The Lord Is My Shepherd
Today’s Text: Psalm 23:1
During my years in the pastorate, it came as no surprise that the 23rd Psalm is the most well-known of all the psalms. Virtually everyone finds comfort in the message. It inspires hope. Most espousing a Judeo-Christian worldview can quote parts or the entirety from memory. That familiarity, however, can divert us from the deep and amazing truths captured in the psalm.
“The LORD is my shepherd; I shall not want.”
Imagine yourself sitting across the table from King David. He’s earnestly discussing his relationship with God. He’s not throwing around abstract theological concepts in monotone disconnect. He’s the king of Israel passionately speaking to you from personal experience. He’s relating his own personal journey of living the life of faith.
His introductory comment is mind-boggling: “the LORD is my Shepherd“ (v.1). The word transcribed “Lord” is YaHWeH and commonly pronounced Jehovah in English. (1) It is the name God uniquely revealed to the nation of Israel.
Yahweh (God Himself) is David’s shepherd. All that David requires is available through the Lord. Like a sheep dependent upon the shepherd, David expresses complete confidence in Jehovah. It was an experiential reality for him.
David’s life had not necessarily been easy. He had known loneliness as a shepherd. He had experienced the fear of battle. He had faced injustice when forced to spend a significant period of his adult life dodging Saul’s relentless attempts to kill him.
Sitting in his palace, David could reflect on his life and emphatically and unequivocally state, Jehovah is my shepherd. That truth was at the core of his being. It governed every area of his life. It described how he chose to live. Through every experience, David knew God was leading. He was assured God was providing. He was confident God was protecting.
There was no doubt in David’s mind that the LORD could be trusted to do what was best for him. Following his assertion that the LORD is my shepherd, David concludes with the profound analysis, I shall not want (v.1). David couldn’t have stated this truth more forcefully. In today’s vernacular, he declares, “what more could I want?” David lacked nothing. With Jehovah as his shepherd, he was absolutely and utterly content.
It’s easy to think of Psalm 23 as a heartwarming pick-me-up when discouraged, disillusioned or out of sorts. Some even relegate this powerful psalm to a bygone era thinking it irrelevant to life in the 21st century. In reality, this psalm is the quintessential guide for living the life of faith in any era, but especially for Christians living near the end of the Church Age.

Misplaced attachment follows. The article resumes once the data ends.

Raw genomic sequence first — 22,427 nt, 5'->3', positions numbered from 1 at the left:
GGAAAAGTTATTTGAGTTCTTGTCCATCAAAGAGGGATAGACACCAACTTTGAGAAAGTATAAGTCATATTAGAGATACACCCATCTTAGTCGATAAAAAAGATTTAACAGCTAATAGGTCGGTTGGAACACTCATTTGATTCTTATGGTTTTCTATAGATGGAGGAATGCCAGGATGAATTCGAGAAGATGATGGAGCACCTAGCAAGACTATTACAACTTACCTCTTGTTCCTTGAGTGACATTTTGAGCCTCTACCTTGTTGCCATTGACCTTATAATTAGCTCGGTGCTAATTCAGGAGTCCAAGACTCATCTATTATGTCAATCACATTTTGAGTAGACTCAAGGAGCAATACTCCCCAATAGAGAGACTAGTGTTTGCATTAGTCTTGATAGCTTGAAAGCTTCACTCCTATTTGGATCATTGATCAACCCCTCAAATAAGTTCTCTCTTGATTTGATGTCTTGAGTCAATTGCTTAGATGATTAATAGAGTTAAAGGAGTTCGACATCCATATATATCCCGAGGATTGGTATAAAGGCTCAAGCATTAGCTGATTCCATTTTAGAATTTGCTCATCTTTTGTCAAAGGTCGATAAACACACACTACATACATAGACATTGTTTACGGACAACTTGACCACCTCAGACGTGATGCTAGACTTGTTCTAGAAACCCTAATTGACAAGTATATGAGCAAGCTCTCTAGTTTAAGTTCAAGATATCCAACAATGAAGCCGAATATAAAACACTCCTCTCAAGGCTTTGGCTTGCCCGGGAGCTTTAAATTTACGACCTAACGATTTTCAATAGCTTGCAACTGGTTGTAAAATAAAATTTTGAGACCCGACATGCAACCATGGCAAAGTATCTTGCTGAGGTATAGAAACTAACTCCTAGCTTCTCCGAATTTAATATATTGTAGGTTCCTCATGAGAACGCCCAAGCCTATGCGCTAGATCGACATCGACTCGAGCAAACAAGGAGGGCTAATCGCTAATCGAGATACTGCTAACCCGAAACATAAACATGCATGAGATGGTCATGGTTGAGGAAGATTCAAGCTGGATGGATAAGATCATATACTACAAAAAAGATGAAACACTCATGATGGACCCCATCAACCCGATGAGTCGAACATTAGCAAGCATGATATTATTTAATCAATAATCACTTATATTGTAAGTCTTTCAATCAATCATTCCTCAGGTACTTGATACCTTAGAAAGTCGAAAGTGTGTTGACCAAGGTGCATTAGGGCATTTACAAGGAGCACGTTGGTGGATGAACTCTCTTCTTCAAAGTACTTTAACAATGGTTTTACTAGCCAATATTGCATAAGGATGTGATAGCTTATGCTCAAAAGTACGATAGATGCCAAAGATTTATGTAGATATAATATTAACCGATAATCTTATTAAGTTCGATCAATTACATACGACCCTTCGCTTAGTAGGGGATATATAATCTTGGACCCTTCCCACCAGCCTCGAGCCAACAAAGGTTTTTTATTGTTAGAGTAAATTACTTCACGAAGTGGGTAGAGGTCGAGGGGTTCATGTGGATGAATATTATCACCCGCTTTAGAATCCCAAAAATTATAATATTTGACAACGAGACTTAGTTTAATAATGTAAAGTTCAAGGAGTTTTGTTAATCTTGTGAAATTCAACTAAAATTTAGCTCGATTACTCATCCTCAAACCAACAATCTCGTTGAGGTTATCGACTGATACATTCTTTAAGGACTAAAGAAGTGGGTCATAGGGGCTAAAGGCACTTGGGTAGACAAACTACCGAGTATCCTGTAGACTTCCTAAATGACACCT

Look beyond the familiar and hear David speak. The Lord wants to be your shepherd. He wants you to follow Him. Deciding to follow Him the way David did is the starting point for anyone choosing to live the life of faith. Then, like David, you can experience everyday life in the presence of the Shepherd.
Charles E. McCracken is an international Bible teacher, long-time friend of Israel and advocate for the Jewish people. Rev. McCracken authentically communicates biblical truth making his presentations relevant for those seeking to understand the significance of Israel and the church in Bible prophecy. He staunchly supports the nation of Israel and the Jewish people’s right to exist and live in peace.
© Charles E. McCracken 2016, devotional comments only. Repost/Reprint with permission from the author. Scripture taken from the New King James Version®. Copyright © 1982 by Thomas Nelson. Used by permission. All rights reserved. (Emphasis added).
1) In other passages, the Bible couples the name “Jehovah” with His attributes:
- Jehovah Rapha—the God who heals (Ps. 30:2).
- Jehovah Jireh—the God who sees and provides (Gen. 22:14).
- Jehovah Shalom—Jehovah our peace (Jud. 6:24).
- Jehovah Tsidkaynu—Jehovah our righteousness (Jer. 33:16).
- Jehovah Tsabaoth –Jehovah (LORD) of hosts (1 Sam. 17:45).
- Jehovah Osaynu—Jehovah our Maker (Ps. 95:6).
1) Le Bon Pasteur. Attributed to Philippe de Champaigne. Musée des Ursulines de Mâcon, [CC BY-SA 4.0], via Wikimedia Commons – Enhancement: MKM Portfolios